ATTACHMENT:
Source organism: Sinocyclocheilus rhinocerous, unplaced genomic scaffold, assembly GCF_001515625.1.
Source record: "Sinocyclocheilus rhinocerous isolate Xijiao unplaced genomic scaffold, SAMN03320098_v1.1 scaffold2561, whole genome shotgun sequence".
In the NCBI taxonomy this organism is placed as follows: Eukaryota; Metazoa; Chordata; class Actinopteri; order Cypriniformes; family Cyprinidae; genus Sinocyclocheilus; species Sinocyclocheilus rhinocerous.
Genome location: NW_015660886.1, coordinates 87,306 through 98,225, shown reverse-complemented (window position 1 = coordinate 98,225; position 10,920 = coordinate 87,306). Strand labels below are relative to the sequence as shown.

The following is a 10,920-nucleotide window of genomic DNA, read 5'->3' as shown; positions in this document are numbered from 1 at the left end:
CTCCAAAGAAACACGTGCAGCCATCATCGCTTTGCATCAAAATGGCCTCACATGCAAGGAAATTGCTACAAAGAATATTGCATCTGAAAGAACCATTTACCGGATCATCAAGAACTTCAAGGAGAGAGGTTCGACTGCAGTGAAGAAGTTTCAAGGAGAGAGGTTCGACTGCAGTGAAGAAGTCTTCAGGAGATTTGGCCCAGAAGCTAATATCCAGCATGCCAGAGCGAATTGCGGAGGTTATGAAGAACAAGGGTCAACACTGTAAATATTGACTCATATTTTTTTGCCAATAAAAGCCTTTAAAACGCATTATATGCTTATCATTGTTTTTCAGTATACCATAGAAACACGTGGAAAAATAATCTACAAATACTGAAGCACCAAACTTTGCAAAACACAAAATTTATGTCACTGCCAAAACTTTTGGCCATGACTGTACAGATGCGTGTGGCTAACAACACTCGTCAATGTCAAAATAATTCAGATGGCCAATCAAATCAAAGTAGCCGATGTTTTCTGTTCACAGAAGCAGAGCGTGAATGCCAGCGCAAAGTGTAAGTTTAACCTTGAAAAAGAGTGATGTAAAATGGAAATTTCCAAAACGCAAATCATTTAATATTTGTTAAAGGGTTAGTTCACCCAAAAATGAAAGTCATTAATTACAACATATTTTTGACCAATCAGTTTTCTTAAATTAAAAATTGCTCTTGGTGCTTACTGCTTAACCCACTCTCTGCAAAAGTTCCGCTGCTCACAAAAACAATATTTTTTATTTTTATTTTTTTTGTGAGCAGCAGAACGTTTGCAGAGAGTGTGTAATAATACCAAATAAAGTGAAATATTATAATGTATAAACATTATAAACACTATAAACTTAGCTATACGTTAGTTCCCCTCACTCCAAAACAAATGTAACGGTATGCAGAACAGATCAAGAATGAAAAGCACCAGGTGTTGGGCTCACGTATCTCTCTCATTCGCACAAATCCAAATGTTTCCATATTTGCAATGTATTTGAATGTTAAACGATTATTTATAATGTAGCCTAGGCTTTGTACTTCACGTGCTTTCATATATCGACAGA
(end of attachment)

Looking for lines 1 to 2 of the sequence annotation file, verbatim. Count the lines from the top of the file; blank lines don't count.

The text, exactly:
Source organism: Sinocyclocheilus rhinocerous, unplaced genomic scaffold, assembly GCF_001515625.1.
Source record: "Sinocyclocheilus rhinocerous isolate Xijiao unplaced genomic scaffold, SAMN03320098_v1.1 scaffold2561, whole genome shotgun sequence".